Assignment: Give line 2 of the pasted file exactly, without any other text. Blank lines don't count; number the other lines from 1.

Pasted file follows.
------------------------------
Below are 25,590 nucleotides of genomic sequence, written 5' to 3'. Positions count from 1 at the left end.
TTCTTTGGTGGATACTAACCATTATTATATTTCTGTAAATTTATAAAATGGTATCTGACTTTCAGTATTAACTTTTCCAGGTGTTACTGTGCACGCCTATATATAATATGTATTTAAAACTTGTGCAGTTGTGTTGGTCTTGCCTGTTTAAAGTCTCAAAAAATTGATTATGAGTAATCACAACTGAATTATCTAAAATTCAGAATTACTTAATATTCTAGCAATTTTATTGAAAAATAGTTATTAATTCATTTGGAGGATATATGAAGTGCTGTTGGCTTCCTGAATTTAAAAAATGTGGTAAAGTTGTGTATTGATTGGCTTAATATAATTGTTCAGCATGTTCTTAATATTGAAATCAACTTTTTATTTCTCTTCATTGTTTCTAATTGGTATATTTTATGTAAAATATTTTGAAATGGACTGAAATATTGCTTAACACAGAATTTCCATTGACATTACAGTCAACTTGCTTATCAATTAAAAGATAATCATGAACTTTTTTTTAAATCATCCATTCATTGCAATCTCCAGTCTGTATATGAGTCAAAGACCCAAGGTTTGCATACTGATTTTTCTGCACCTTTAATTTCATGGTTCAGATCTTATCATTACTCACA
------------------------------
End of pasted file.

TTCTTTGGTGGATACTAACCATTATTATATTTCTGTAAATTTATAAAATGGTATCTGACTTTCAGTATTAACTTTTCCAGGTGTTACTGTGCACGCCTATATATAATATGTATTTAAAACTTGTGCAGTTGTGTTGGTCTTGCCTGTTTAAAGTCTCAAAAAATTGATTATGAGTAATCACAACTGAATTATCTAAAATTCAGAATTACTTAATATTCTAGCAATTTTATTGAAAAATAGTTATTAATTCATTTGGAGGATATATGAAGTGCTGTTGGCTTCCTGAATTTAAAAAATGTGGTAAAGTTGTGTATTGATTGGCTTAATATAATTGTTCAGCATGTTCTTAATATTGAAATCAACTTTTTATTTCTCTTCATTGTTTCTAATTGGTATATTTTATGTAAAATATTTTGAAATGGACTGAAATATTGCTTAACACAGAATTTCCATTGACATTACAGTCAACTTGCTTATCAATTAAAAGATAATCATGAACTTTTTTTTAAATCATCCATTCATTGCAATCTCCAGTCTGTATATGAGTCAAAGACCCAAGGTTTGCATACTGATTTTTCTGCACCTTTAATTTCATGGTTCAGATCTTATCATTACTCACA